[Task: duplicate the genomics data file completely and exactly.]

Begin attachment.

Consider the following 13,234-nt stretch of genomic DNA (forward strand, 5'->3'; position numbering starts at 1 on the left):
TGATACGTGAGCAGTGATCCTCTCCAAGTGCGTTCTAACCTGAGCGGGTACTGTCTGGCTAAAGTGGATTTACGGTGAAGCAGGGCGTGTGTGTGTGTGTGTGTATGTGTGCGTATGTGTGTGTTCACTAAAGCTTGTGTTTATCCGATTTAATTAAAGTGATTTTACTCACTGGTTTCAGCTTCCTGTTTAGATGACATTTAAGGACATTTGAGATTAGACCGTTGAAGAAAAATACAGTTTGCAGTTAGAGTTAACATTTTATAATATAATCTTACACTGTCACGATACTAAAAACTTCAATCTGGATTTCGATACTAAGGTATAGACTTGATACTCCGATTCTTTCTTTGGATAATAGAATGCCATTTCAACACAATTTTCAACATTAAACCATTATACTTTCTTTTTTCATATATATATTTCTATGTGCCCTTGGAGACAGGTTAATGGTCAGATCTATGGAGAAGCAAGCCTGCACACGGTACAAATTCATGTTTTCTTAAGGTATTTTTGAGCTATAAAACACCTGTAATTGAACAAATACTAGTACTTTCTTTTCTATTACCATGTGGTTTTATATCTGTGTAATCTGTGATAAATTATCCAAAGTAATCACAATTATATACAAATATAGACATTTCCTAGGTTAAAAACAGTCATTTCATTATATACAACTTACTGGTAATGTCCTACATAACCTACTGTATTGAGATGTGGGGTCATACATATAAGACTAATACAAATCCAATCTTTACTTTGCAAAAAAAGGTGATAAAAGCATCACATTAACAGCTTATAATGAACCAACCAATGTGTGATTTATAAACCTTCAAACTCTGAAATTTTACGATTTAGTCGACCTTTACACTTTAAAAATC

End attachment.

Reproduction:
Consider the following 13,234-nt stretch of genomic DNA (forward strand, 5'->3'; position numbering starts at 1 on the left):
TGATACGTGAGCAGTGATCCTCTCCAAGTGCGTTCTAACCTGAGCGGGTACTGTCTGGCTAAAGTGGATTTACGGTGAAGCAGGGCGTGTGTGTGTGTGTGTGTATGTGTGCGTATGTGTGTGTTCACTAAAGCTTGTGTTTATCCGATTTAATTAAAGTGATTTTACTCACTGGTTTCAGCTTCCTGTTTAGATGACATTTAAGGACATTTGAGATTAGACCGTTGAAGAAAAATACAGTTTGCAGTTAGAGTTAACATTTTATAATATAATCTTACACTGTCACGATACTAAAAACTTCAATCTGGATTTCGATACTAAGGTATAGACTTGATACTCCGATTCTTTCTTTGGATAATAGAATGCCATTTCAACACAATTTTCAACATTAAACCATTATACTTTCTTTTTTCATATATATATTTCTATGTGCCCTTGGAGACAGGTTAATGGTCAGATCTATGGAGAAGCAAGCCTGCACACGGTACAAATTCATGTTTTCTTAAGGTATTTTTGAGCTATAAAACACCTGTAATTGAACAAATACTAGTACTTTCTTTTCTATTACCATGTGGTTTTATATCTGTGTAATCTGTGATAAATTATCCAAAGTAATCACAATTATATACAAATATAGACATTTCCTAGGTTAAAAACAGTCATTTCATTATATACAACTTACTGGTAATGTCCTACATAACCTACTGTATTGAGATGTGGGGTCATACATATAAGACTAATACAAATCCAATCTTTACTTTGCAAAAAAAGGTGATAAAAGCATCACATTAACAGCTTATAATGAACCAACCAATGTGTGATTTATAAACCTTCAAACTCTGAAATTTTACGATTTAGTCGACCTTTACACTTTAAAAATC